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Akura Wayfarer Watch: Inspired By The Highlands

Akura Wayfarer Watch: Inspired By The Highlands Watch Releases

Sponsored Post written for aBlogtoWatch by advertiser

The dream for Akura timepieces began two years ago in November 2017. Hailing from Dundee in Scotland, the company was born out of a passion for watches and a belief in the benefits of community design. These days, digital platforms enable pre-production feedback for a brand’s audience. When implementing this feedback, it is important to keep the original design vision intact, while making sure the best suggestions become part of the design.

Akura Wayfarer Watch: Inspired By The Highlands Watch Releases

Back in 2017, the goal was to create a new sports watch that bucked the trend of minimalism. The initial design was proposed in-house and then shared online, with comments actively encouraged. While the response was incredibly positive, advice and suggestions flooded in. With more than 300 comments received, the design team picked their way through the slew of critique, remodeling the watch to cater to enthusiast demands.

Some of the most notable suggestions to come from the watch community were to shift to a non-proprietary strap system (in contrast to the inaugural draft), to change the hands and dial to improve legibility, and to narrow down the color options out of a proposed 20 colorways.

Akura Wayfarer Watch: Inspired By The Highlands Watch Releases

The result is a durable sports watch, which, thanks to its surprisingly slim profile (just 10mm-thick) is
versatile enough to be worn with any kind of outfit. Particular attention has been paid to the visual
depth of the dial. The central angular wave pattern on the dial is structured and masculine, while
recalling the classic pattern of the Omega Seamaster 300M —  an established benchmark in the sport watch field.

Akura Wayfarer Watch: Inspired By The Highlands Watch Releases

With a 41mm 316L stainless steel case, scratch-proof sapphire crystal, a metal bracelet, and water-resistance to 100 meters, the Akura Wayfarer is an ideal watch for everyday wear. Multiple finishes, including fine brushing and polished and bead-blasted surfaces, enliven an edgy, yet respectful case design that boasts an excellent mix of novel and recognizable design aspects.

Akura Wayfarer Watch: Inspired By The Highlands Watch Releases

Akura chose to power the Wayfarer with the Miyota 9015 automatic movement (embellished by a customized rotor weight visible through a sapphire crystal caseback), which is part of the Premium Automatic category in the company’s movement portfolio. This is an upgrade from the often-seen caliber 8215 and sports better finishing and improved timekeeping potential. The fact that the 9015 measures just 3.9mm-thick enables the overall thickness of the Wayfarer to be kept as low as 10mm.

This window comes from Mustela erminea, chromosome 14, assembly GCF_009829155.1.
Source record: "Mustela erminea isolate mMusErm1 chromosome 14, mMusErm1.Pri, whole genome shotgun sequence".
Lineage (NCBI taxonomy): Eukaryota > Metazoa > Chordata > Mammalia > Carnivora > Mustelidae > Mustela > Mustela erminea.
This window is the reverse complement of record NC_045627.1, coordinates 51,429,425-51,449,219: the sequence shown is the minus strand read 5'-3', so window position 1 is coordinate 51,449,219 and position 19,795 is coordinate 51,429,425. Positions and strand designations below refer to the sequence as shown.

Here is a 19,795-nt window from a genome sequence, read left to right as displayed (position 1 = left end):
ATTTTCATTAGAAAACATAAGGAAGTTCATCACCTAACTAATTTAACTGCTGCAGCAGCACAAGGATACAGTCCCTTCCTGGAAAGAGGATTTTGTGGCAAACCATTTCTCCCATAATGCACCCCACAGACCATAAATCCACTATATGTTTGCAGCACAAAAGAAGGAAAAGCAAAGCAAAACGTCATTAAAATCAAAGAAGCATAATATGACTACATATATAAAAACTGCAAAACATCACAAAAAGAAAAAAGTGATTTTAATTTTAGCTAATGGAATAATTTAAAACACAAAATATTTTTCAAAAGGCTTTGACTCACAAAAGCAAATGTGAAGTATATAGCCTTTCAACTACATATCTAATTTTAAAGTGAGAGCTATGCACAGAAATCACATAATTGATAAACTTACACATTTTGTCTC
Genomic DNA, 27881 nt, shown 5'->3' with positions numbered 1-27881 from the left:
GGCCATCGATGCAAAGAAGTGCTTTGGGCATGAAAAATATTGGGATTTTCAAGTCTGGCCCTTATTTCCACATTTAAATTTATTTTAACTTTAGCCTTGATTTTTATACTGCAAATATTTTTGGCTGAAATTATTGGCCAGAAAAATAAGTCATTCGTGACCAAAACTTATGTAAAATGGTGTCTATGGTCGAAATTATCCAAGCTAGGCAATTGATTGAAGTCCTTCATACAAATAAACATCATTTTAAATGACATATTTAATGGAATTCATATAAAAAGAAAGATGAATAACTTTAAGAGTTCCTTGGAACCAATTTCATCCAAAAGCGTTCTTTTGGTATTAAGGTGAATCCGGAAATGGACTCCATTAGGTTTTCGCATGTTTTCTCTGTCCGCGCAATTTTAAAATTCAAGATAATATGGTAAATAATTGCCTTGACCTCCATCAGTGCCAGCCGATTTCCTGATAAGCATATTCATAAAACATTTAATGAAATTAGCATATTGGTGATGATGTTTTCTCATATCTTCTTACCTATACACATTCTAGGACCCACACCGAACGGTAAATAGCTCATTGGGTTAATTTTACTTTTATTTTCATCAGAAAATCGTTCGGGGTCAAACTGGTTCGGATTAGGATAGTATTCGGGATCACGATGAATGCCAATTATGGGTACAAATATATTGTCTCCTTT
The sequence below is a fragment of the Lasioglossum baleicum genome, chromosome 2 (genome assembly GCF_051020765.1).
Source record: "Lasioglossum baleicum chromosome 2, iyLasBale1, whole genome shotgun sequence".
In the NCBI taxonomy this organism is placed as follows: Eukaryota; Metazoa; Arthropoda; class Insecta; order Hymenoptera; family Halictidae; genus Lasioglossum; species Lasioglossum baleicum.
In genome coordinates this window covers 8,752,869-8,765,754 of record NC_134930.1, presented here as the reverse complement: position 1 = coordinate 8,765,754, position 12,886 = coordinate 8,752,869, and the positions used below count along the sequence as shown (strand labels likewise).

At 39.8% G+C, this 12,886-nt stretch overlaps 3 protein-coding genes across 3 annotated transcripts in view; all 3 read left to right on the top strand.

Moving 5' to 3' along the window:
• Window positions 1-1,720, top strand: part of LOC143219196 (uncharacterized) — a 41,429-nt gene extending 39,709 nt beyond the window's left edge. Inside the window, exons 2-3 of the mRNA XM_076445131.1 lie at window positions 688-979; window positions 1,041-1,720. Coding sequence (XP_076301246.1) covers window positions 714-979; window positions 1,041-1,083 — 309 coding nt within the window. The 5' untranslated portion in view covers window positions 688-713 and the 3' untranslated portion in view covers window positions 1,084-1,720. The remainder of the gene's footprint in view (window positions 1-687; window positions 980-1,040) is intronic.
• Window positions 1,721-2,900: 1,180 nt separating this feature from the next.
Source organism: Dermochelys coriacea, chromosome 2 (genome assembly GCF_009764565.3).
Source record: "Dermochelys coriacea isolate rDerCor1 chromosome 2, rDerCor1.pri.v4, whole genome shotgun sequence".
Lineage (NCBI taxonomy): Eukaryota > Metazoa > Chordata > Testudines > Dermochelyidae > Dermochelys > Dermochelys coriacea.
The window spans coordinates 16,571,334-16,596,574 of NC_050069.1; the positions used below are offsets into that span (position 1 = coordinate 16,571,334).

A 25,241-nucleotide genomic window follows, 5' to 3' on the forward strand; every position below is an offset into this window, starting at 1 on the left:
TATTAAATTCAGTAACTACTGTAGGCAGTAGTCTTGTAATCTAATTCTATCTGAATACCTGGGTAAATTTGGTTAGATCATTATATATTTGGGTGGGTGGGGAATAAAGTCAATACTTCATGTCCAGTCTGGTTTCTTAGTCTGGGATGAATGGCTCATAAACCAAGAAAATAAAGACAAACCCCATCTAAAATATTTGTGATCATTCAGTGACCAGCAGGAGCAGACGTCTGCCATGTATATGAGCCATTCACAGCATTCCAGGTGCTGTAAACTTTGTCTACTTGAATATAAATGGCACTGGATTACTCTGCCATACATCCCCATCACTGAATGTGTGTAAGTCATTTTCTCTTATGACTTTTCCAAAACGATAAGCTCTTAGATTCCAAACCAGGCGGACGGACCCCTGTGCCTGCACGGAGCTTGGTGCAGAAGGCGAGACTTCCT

Akura Wayfarer Watch: Inspired By The Highlands Watch Releases

Versatility and wearability were priorities for Akura, and so, too, was legibility. As such, BGW9 SuperLumi-Nova has been applied to the hands, all indices (even the minute markers), and the internal compass bezel. All luminous elements glow bright blue in the dark, creating a homogenous nighttime display.

Akura Wayfarer Watch: Inspired By The Highlands Watch Releases

The non-integrated 22mm stainless steel bracelet has a brushed finish with polished edges. A push-button deployant clasp (with micro-adjustment) releases it from your wrist. The bracelet can easily be dropped out in favor of a genuine calfskin leather strap, which is available as an optional add-on. The leather strap features quick-release pins for fast strap changes.

Akura Wayfarer Watch: Inspired By The Highlands Watch Releases

Early-bird pricing for the Akura Wayfarer starts at just £399 (with £439 regular campaign pricing). As part of the initial campaign, customers can choose among the black, red, and gray colors, with blue and white available as stretch goals when certain targets are reached. The white Wayfarer sees the date window numbers stacked on top of one another to better fill the available date window at 6 o’clock. Delivery for the completed watches is scheduled for January 2020. You can follow the campaign on Kickstarter, then head over to the official website to learn more at

Sponsored Posts are a form of advertising that allows sponsors to share useful news, messages, and offers to aBlogtoWatch readers in a way traditional display advertising is often not best suited to. All Sponsored Posts are subject to editorial guidelines with the intent that they offer readers useful news, promotions, or stories. The viewpoints and opinions expressed in Sponsored Posts are those of the advertiser and not necessarily those of aBlogtoWatch or its writers.



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  • AlbieC

    How does a compass watch bezel work?

  • Wow, inspired by the Highlands!
    The perfect watch for our scottish friend!

  • JonnyD

    I read “Akrivia” when I initially saw the dial, and I thought very low end, what the hell has happened. Then I saw. I will let Raymond have the most important word….